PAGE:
Writing Puppet Modules – Part 1 – Environment/Tools Setup

I have been busy recently and I haven’t had a chance to write anything for last few weeks. I have been asked by few people on how to implement , write modules for windows servers and applications. I have done some basics on Puppet configuration in past, but now this time started writing the puppet modules for windows. Since I’m not 100% sure, I have drafted a 4 weeks plan to master writing puppet modules for windows.

 The first part is also about the platform, Tools, Environment and setup required to accomplish the training in writing the puppet modules

 Source Control : https://github.com/mani0070/dipuppet

Editor : Geppetto (https://docs.puppetlabs.com/geppetto/latest/)

Windows Azure account (http://azure.microsoft.com/en-gb/pricing/free-trial/)

Windows 10 (http://windows.microsoft.com/en-us/windows-10/about)

Hyper-V (https://technet.microsoft.com/library/hh831531.aspx)

Vagrant (https://www.vagrantup.com/)

Windows 7/8.1 desktop/laptop Machine

 Step-by-Step

  • Get an github account created and create a repository (example dipuppet)
  • Download the Geppetto editor from the above location and extract the zip content into a folder of your choice as shown below


  • Now you can create a shortcut for geppetto.exe into your task bar for your convenience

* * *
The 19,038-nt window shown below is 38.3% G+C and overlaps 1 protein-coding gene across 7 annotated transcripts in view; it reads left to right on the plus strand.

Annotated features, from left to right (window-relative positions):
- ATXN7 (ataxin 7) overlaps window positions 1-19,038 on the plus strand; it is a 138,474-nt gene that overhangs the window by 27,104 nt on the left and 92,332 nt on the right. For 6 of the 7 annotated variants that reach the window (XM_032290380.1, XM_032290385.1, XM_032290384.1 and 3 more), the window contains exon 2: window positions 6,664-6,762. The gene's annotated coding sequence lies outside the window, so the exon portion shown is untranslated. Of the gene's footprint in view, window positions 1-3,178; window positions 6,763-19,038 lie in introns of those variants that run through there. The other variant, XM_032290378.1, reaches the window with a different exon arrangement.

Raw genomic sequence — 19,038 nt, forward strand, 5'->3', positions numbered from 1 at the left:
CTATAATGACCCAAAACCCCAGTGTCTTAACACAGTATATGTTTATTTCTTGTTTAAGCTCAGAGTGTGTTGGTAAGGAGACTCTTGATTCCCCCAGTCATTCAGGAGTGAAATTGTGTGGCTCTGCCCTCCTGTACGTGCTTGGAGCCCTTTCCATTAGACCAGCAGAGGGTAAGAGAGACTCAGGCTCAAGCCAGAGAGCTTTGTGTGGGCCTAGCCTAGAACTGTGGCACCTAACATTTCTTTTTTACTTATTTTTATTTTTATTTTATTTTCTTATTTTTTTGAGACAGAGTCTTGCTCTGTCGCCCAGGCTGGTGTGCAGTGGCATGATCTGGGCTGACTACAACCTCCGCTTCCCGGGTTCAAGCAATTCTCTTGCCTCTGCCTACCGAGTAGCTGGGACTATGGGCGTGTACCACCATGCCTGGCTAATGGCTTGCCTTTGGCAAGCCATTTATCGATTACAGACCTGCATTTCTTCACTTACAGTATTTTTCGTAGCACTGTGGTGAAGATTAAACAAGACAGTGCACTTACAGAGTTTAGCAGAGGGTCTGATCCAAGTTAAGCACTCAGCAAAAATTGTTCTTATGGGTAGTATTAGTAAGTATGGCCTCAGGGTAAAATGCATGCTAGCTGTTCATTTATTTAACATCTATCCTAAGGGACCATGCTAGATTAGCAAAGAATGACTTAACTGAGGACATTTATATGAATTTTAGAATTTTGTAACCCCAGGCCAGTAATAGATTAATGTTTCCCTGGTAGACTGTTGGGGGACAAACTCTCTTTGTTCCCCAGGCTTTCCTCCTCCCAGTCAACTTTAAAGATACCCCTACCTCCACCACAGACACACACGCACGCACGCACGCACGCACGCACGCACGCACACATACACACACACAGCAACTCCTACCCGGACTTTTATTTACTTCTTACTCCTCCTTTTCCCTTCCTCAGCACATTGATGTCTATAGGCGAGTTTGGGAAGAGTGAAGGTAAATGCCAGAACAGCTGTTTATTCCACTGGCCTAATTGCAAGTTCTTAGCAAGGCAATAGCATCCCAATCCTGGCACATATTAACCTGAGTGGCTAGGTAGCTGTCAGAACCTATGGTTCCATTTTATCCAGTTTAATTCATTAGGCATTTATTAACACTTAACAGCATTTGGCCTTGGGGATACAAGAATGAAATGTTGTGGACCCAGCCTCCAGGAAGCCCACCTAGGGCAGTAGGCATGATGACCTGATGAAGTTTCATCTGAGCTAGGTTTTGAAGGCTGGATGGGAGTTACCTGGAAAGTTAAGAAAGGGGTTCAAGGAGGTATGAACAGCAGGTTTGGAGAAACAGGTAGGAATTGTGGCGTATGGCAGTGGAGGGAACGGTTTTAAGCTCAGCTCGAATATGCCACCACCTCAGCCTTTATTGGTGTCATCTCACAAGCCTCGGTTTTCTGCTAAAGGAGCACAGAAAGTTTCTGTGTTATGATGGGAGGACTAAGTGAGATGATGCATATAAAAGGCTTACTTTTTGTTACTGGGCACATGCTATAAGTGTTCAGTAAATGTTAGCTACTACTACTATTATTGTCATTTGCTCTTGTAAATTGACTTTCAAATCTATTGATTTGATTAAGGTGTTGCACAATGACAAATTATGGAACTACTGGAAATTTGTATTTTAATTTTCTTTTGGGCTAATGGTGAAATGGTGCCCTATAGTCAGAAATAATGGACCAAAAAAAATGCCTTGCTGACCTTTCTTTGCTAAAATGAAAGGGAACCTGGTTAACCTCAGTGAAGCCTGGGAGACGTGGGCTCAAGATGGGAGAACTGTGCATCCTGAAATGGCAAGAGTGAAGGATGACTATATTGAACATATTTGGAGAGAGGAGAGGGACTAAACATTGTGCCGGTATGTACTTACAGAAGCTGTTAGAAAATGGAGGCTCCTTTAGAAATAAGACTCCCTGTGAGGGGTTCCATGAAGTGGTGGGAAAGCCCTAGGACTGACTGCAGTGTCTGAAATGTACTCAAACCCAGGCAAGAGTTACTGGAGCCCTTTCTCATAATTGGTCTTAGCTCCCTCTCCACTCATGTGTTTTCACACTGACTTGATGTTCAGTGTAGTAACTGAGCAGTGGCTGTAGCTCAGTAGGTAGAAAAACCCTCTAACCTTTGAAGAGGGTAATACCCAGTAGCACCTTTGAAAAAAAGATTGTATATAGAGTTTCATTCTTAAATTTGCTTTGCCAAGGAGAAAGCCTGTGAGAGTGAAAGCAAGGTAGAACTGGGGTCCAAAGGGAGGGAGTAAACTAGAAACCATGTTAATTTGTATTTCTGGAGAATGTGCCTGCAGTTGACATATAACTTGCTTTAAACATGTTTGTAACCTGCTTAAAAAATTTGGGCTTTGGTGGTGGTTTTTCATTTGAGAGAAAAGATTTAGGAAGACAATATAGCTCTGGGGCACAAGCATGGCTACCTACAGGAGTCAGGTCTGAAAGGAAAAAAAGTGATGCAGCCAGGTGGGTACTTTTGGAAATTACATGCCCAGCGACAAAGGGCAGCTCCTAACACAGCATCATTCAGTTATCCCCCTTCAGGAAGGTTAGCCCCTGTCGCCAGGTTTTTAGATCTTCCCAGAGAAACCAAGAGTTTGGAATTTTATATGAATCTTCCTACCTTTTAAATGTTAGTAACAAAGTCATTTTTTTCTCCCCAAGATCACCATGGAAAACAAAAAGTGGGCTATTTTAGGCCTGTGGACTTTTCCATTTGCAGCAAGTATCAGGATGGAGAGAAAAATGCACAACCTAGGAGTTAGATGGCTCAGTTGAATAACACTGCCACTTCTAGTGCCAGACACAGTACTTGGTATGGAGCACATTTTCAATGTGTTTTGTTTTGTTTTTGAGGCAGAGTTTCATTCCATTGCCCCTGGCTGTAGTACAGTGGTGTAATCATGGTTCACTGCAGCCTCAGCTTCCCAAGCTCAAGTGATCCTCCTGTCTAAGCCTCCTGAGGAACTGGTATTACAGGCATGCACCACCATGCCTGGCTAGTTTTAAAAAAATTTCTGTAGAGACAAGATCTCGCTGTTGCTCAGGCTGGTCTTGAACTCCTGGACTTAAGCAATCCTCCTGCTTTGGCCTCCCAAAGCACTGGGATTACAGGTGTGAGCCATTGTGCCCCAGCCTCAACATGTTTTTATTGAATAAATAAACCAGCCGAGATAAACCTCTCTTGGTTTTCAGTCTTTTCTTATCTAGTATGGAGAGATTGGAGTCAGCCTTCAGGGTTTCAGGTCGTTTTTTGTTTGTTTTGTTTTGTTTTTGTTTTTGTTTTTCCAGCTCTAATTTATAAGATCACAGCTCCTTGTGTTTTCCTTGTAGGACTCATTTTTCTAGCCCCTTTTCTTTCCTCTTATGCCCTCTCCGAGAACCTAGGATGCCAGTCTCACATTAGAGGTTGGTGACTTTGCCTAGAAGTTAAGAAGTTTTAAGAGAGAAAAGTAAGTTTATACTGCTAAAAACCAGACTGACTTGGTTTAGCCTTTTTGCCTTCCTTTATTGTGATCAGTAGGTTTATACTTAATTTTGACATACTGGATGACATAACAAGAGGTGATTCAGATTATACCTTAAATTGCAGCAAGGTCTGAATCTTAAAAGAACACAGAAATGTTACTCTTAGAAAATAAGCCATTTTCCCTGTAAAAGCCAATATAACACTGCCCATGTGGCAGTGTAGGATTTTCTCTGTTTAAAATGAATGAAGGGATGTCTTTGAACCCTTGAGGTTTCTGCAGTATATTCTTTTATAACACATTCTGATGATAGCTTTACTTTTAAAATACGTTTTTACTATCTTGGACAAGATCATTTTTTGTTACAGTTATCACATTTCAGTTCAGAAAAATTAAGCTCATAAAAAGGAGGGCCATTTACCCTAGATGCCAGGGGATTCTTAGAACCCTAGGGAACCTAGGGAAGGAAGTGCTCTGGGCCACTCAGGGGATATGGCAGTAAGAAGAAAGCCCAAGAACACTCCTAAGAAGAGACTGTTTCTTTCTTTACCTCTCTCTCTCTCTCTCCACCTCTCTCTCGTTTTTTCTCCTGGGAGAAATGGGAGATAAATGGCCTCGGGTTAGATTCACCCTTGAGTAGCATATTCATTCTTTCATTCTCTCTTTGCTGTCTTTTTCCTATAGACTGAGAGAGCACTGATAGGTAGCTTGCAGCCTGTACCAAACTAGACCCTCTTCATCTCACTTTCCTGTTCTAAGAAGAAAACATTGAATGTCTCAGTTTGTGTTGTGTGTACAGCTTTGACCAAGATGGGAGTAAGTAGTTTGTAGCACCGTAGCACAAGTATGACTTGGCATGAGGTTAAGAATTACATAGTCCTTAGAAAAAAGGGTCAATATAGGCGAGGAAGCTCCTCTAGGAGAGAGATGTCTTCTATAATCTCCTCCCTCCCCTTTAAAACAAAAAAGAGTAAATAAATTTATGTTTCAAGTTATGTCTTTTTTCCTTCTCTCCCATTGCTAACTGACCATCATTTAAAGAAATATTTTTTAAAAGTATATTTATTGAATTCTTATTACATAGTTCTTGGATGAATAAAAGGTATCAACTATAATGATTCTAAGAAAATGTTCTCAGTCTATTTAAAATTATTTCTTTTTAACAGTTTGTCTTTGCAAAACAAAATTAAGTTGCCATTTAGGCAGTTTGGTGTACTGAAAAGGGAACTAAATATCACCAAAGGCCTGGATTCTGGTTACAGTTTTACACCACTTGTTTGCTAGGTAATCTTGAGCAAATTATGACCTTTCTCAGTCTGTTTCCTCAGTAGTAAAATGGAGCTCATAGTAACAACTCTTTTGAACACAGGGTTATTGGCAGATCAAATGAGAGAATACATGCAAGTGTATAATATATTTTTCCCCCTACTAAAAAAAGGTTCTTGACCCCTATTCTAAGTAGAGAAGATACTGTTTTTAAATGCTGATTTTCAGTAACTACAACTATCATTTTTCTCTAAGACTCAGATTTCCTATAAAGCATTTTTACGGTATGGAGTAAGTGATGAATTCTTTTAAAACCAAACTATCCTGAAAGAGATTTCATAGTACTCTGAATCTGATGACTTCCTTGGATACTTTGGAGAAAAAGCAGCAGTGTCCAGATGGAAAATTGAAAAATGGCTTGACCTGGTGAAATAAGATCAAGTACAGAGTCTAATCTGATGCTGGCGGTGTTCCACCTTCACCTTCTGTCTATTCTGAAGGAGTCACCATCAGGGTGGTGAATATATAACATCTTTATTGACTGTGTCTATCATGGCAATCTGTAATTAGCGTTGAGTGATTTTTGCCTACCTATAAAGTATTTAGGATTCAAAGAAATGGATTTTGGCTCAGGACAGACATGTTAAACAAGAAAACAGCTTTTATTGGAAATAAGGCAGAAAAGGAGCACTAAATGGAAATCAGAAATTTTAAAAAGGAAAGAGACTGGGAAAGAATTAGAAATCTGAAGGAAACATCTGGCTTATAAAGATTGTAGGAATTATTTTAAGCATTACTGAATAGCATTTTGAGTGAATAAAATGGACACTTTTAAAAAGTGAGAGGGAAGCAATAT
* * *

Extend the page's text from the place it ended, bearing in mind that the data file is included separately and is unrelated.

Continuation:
• Now, when launching the Geppetto, select the workspace location of your choice this folder will contain all the files you are going to work on
  • Click File->New->Project and select the puppet module project then Click Next


  • On clicking finish , below project structure will be created


  • Now, the highlighted file called metadata.json contains all the information regarding the module we creating. Information like Dependencies, Operating system required , Name, author , source location etc [This is mandatory when publishing the puppet modules]

    Note: More, detailed information is available under http://docs.puppetlabs.com/puppet/latest/reference/modules_publishing.html#write-a-metadatajson-file

  • First thing is we have added some dependencies as shown below


  • Now, let’s look at the manifests folder which contains a init.pp file. This file will contain the class with the name of the module. As shown below


    Note: Any manifests file we create, will contain the class which matches the name of the .pp file.

    Now, we have everything to get started with the module. In the next post let’s have a look at writing few lines of code and prepare our test environment for testing our modules.

 Puppet are great on Linux but now on Windows too 🙂

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